By Joseph Sunde
As Christians in the modern economy, we face a constant temptation to limit our work and stewardship to the temporal and the material, focusing only on “putting in our 40,” working for the next paycheck, and tucking away enough cash for a cozy retirement.
Such priorities have led many to absorb the most consumeristic features of the so-called “American Dream,” approaching work only as a means for retirement, and retirement only as a “dead space” for recreation and leisure.
Yet as retiree Glynn Young reminds us, God never intended for our work and stewardship to end or sunset as we get older. Though our “day jobs” and economic activities may conclude, there is always plenty of work to be done:
As the time approached for me to seriously considering retiring, I discovered something: retirement is not a biblical concept.
Moses led the Israelites until he died and God buried him somewhere in Moab. David was king until he died. Paul and Peter continued their ministries until they were martyred. Even the Apostle John, exiled on Patmos, the only disciple who (it’s believed) died of old age, was still working, writing down the vision given him.
The Bible has no retirement road map. But it does have a concept that applies to retirement in the twenty-first century, and that concept is stewardship.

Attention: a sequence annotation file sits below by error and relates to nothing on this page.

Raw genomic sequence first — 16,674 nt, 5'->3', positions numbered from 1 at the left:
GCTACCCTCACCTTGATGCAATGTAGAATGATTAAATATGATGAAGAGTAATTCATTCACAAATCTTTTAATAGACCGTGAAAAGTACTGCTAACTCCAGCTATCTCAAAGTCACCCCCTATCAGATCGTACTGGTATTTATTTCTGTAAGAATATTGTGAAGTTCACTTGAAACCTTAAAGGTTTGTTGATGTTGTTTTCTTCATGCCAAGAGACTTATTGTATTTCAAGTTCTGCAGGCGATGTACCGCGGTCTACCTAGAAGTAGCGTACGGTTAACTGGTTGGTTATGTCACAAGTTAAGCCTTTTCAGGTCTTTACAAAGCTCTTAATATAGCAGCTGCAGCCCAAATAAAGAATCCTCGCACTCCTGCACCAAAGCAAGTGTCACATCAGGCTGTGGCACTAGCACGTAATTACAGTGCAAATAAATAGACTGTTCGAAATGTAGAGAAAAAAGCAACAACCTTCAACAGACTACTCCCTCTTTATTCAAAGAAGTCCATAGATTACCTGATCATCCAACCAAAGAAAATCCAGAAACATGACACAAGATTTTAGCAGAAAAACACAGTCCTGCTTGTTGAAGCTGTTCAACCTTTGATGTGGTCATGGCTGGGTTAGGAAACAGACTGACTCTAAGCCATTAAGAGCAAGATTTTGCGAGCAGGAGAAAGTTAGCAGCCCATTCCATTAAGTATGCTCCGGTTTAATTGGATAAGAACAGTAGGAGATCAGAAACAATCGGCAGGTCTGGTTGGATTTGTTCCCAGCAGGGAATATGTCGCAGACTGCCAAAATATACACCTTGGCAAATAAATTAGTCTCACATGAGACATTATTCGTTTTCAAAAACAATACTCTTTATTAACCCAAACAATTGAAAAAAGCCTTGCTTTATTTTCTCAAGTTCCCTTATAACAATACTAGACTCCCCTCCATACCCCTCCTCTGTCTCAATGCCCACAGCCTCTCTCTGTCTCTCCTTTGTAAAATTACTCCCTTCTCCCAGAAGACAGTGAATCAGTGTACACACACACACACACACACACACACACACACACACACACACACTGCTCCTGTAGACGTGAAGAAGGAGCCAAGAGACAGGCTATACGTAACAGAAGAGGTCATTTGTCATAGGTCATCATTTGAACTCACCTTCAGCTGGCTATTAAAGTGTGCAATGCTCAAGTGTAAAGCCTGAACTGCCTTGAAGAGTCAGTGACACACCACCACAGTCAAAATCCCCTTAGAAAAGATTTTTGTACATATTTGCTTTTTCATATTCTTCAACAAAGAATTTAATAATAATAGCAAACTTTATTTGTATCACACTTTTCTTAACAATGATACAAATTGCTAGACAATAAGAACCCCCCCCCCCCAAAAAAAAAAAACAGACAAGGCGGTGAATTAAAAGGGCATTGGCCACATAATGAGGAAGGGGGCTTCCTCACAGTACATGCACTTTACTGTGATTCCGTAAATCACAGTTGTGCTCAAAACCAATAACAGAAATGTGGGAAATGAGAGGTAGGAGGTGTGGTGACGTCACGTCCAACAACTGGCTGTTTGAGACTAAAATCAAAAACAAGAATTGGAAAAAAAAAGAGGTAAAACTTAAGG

We are called to shift our stewardship, not end it, and the stewardship of one’s retirement involves its own unique goals and challenges.
It was no spur of the moment decision. It was done with considerable thought, deliberation, and prayer. It was, in fact, an exercise in stewardship. It was the stewardship of resources, the stewardship of transition, and the stewardship of time…
The stewardship of time is not only about determining how you will spend your time in retirement, but also about allowing time for the inevitable surprises and having the ability to change plans.
As Christians, our work is service to neighbor and God, and that service should never end.
Though our activities will shift as we get older, and though increased comforts and rest are no bad thing, let us not buy in to the ideals of an increasingly consumer-driven culture. Let the beach house, the golf course, and the sofa never be the idols or ends of our creative service.
Originally published at the Acton PowerBlog
Photo credit: Moyan Brenn